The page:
THERE ARE no words of sufficient force to summarize this week’s attempted murder of fourteen year-old Malala Yousafzai, in the northwest Pakistan city of Mingora. Yet as shocking as this savagery is, there is nothing new about it either: depravity is the business of the Taliban franchise. There are however some lessons to be drawn from the years during which the Tehrik-i-Taliban Pakistan (abbreviated as TTP and known also as the Pakistani Taliban) terrorized the Swat valley and Mingora specifically.
The rise of the Pakistani Taliban coincided with, but was not an outcome of, the American and British entrance into the Northern Alliance battle against the Afghani Taliban. Here I should remind the reader that the Taliban of Afghanistan and Pakistan share a name and a list of enemies but little else. In structure, interests and objectives they differ, and excepting a short-lived declaration of common purpose — to fight two of the aforementioned enemies, the Americans and British — these outfits have been hostile toward one another.
Lurking in the background of their differences is the role of the Pakistani establishment, some elements of which have been happy to use Afghanistan’s Taliban for sectarian purposes against their neighbours but not so happy to have discovered the righteous rabble of Central Asia pooling within their own borders and drowning chunks of their territory. This process of “Talibanization” gradually occurred in the Swat valley while Islamabad slumbered, gaining momentum in 2004 when the so-called Radio Mullah, Maulana Fazlullah, launched his FM radio broadcasts.
At first appealing to the justified anti-government sentiments of the poor and marginalized, the radio programs soon gave way to an inwardly-focused program of aggression and misinformation. Almost as if grounded in a study of Rwanda, the campaign began with the radio targeting of undesirables and culminated in one of human history’s largest displacements — “one of the most dramatic of recent times,” according to the UNHCR’s António Guterres. The Deobandi reactionaries closed down the girls’ schools (one of which was owned and run by Malala’s remarkable father, Ziauddin), beheaded known and suspected critics, drove out the population, and planted as they always do the landmines which ensure not only present but future death and disfigurement.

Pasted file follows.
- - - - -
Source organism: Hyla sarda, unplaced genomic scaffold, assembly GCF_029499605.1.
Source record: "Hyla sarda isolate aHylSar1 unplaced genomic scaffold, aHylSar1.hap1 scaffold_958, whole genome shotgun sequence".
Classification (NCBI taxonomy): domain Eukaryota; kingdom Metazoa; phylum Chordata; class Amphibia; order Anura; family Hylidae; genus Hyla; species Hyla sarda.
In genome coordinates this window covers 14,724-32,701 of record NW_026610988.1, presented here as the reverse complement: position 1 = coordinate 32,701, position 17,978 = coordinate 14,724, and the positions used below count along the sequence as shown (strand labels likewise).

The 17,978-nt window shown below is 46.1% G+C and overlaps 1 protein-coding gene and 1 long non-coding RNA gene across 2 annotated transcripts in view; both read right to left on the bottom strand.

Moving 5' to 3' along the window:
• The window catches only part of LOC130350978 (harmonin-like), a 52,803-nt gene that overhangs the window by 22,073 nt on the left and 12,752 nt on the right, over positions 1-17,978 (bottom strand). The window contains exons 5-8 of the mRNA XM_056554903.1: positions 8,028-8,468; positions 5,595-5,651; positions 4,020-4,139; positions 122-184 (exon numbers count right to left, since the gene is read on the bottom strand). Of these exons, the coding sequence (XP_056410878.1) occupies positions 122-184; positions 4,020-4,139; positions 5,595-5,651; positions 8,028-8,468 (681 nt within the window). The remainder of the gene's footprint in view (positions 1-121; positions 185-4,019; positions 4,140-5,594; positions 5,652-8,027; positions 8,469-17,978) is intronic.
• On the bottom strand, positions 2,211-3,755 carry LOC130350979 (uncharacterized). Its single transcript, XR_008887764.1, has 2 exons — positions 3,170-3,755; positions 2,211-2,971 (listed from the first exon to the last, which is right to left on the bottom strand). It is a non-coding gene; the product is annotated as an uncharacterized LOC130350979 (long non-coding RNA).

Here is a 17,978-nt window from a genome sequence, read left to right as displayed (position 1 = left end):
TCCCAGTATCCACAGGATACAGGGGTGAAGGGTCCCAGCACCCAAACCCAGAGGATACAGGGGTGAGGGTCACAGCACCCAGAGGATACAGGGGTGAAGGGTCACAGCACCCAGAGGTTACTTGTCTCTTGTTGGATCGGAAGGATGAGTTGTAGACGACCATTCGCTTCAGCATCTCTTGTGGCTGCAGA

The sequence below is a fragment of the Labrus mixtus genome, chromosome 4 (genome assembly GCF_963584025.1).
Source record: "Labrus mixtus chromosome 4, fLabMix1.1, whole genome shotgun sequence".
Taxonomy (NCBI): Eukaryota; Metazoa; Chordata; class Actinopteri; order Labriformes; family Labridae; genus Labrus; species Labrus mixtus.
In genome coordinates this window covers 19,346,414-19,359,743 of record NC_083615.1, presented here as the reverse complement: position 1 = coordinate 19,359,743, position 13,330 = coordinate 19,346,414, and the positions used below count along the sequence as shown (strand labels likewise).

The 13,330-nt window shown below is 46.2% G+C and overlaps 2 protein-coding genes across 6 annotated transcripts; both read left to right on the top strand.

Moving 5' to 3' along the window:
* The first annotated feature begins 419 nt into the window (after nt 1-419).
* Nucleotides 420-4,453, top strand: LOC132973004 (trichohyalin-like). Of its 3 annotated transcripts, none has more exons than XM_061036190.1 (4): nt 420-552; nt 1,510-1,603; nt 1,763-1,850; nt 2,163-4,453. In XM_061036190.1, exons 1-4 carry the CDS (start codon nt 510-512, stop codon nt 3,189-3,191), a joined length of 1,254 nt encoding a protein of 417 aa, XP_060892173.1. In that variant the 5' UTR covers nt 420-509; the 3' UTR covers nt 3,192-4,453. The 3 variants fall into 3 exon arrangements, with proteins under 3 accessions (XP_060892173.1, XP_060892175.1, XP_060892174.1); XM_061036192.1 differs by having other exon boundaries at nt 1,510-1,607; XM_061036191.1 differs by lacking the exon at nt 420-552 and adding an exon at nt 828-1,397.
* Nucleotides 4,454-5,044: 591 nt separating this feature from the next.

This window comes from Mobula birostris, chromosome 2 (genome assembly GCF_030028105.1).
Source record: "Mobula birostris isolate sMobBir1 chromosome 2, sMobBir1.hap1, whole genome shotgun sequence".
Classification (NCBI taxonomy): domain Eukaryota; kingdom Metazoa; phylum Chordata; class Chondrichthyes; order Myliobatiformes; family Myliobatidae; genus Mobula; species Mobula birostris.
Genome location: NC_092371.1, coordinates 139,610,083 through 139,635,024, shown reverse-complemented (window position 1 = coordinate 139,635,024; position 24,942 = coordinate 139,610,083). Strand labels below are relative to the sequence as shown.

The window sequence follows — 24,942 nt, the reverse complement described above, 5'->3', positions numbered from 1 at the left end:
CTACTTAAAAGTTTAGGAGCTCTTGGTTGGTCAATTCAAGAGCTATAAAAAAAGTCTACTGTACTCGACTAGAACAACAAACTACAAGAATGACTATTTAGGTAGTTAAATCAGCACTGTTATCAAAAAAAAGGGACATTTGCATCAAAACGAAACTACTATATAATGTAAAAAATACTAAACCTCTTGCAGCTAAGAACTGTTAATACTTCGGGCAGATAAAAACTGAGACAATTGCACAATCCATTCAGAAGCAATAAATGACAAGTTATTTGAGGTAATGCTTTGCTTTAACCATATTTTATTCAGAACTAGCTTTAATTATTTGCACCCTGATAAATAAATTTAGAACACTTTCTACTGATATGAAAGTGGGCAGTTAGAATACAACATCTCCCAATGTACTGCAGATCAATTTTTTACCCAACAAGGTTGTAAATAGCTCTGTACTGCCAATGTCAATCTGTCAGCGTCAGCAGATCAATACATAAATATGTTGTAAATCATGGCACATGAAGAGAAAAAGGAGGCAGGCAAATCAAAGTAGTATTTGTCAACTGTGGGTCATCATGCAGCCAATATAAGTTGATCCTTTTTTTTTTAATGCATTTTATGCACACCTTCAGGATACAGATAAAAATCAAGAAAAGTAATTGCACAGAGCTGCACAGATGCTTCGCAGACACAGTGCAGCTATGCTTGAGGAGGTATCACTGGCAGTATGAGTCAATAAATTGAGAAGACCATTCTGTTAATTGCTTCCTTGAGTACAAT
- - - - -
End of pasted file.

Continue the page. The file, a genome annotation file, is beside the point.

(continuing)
Between 2004 and 2008 the distraught government of Pakistan attempted a series of peace agreements with the Pakistani Taliban. In exchange for promises of non-aggression against the government and the severing of ties with Arab and Central Asian fighters, the Taliban affiliates were compensated for battle losses and offered other material perks. The prestige attached to negotiating with Islamabad advanced the career of entreprenurial murderers such as Nek Muhammad, and the now-and-then interludes of peace provided welcomed opportunities to recruit and rebuild. Every peace agreement was followed by a new round of Taliban violence, and it was the Swat Agreement of May 2008 in particular which bought Fazlullah the time he needed to overtake Mingora one year later.
In 2009, the journalist Adam B. Ellick met Malala Yousafzai and became a friend of her inspiring and extraordinary family. I highly recommend his reflections this week on the making of a documentary in which he filmed her final day of class before the Pakistani Taliban shut down her school. In the years since, Malala Yousafzai has continued to be an astonishingly courageous girl and her family has continued to support her. This in a city where government officials advertise their resignations in the newspapers to spare themselves a violent end. Also in the years since, we have heard plans to withdraw the remaining troops from Afghanistan and to begin negotiations for a lasting peace with the Afghanistan Taliban. If there’s anything to be learned from Mingora, it concerns the dead ends to which illusions of peace can sometimes lead.